Genocide in Gujarat

Genocide in Gujarat

The International Community Looks Away

On February 27, 2002, the Sabarmati express train arrived in the station of Godhra, in the state of Gujarat, bearing a large group of Hindu pilgrims who were returning from the alleged birthplace of the god Rama at Ayodhya (where some years earlier, angry Hindu mobs had destroyed the Babri mosque, which they claim is on top of the remains of Rama’s birthplace). The pilgrimage, like many others in recent times, aimed at forcibly constructing a temple over the disputed site, and the mood of the returning passengers, frustrated in their aims by the government and the courts, was angrily emotional. When the train stopped at the station, passengers got into arguments with Muslim vendors and passengers. At least one Muslim vendor was beaten up when he refused to say “Jai Sri Ram” (“Hail Ram”), and a young Muslim girl narrowly escaped forcible abduction. As the train left the station, stones were thrown at it, apparently by Muslims.

Fifteen minutes later, one car of the train erupted in flames. Fifty-eight men, women, and children died in the fire. Most were Hindus. Attempts to determine what really happened by reconstructing the event have shown only that a large amount of a flammable substance must have been thrown from inside the train. We will never know who threw it. Because the area adjacent to the tracks contained Muslim dwellings, and because a Muslim mob had gathered in the region to protest the treatment of Muslims on the train platform, blame was immediately put on Muslims. (One former chief minister of Gujarat, Amarsinh Chaudhary, argued that the blaze was set by Hindu nationalists. Many others agree, especially in light of later evidence that the subsequent rioting had been elaborately prepared.) No evidence has been found linking alleged Muslim perpetrators to any organized movement or group.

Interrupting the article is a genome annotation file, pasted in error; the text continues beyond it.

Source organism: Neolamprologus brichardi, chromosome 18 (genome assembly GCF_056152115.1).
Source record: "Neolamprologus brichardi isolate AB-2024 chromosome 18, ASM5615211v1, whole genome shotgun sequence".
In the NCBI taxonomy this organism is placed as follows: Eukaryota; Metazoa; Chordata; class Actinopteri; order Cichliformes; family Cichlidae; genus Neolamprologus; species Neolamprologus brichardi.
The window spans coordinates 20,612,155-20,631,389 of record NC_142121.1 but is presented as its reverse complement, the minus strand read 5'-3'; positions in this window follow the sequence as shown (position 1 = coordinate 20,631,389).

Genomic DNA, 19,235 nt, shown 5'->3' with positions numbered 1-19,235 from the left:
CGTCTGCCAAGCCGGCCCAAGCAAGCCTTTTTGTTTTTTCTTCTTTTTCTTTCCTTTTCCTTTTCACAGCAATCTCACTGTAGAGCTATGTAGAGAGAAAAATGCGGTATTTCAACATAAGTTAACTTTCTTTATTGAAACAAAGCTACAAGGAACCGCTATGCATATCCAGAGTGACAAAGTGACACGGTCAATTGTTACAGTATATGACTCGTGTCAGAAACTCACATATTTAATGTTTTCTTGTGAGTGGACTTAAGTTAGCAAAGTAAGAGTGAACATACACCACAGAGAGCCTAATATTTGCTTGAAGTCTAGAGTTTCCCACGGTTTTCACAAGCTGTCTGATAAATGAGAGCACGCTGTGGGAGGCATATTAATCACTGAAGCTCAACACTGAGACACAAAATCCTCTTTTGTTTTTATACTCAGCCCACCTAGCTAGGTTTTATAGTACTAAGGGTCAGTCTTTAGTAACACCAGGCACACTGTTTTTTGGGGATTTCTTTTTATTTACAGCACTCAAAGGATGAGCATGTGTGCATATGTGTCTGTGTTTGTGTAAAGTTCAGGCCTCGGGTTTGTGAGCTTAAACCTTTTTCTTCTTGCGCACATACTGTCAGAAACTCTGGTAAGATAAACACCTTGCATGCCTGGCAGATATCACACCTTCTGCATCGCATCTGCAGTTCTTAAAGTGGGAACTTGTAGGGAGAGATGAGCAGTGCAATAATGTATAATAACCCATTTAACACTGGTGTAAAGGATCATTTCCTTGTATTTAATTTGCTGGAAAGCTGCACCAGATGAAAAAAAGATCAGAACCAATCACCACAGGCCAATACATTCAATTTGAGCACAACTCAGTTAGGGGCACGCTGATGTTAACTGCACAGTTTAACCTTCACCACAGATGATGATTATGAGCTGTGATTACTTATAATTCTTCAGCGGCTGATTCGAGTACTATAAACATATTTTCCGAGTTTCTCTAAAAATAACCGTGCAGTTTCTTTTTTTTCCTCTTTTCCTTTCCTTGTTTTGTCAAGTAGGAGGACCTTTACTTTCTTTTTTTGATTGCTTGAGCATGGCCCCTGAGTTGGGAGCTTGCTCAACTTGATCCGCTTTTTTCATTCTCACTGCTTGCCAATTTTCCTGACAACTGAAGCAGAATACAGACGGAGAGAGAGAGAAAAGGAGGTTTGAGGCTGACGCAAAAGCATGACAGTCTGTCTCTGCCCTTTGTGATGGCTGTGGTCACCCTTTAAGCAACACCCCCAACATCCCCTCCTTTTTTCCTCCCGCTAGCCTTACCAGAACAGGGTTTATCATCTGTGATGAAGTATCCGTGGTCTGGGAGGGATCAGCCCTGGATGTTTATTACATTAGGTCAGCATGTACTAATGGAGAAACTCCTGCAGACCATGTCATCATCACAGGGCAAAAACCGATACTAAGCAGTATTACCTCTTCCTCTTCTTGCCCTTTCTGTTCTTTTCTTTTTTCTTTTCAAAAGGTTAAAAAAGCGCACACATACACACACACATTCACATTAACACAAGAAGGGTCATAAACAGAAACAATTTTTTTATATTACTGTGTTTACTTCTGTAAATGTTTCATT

In the days that followed, wave upon wave of violence swept through the state. The attackers were Hindus, many of them highly politicized, shouting Hindu-right slogans, such as “Jai Sri Ram” and “Jai Hanuman” (an aggressive monkey god), along with “Kill!” “Destroy!” “Slaughter!” There is copious evidence that the violence was planned before the precipitating event. The victims were almost all Muslims (with an occasional Christian or Parsi thrown in). There was no connection between victims and the alleged perpetrators; attacks took place, for the most part, far from the original site. Many families of the original dead implored the mobs to stop the violence. Nonetheless, more than two thousand Muslims were killed in a few days, many by being burned alive in or near their homes. Nobody was spared: young children were immolated along with their families.

Particularly striking were the mass rapes and mutilations of women. Typically, a woman would be raped or gang-raped, often with gruesome tortures, and then set on fire a...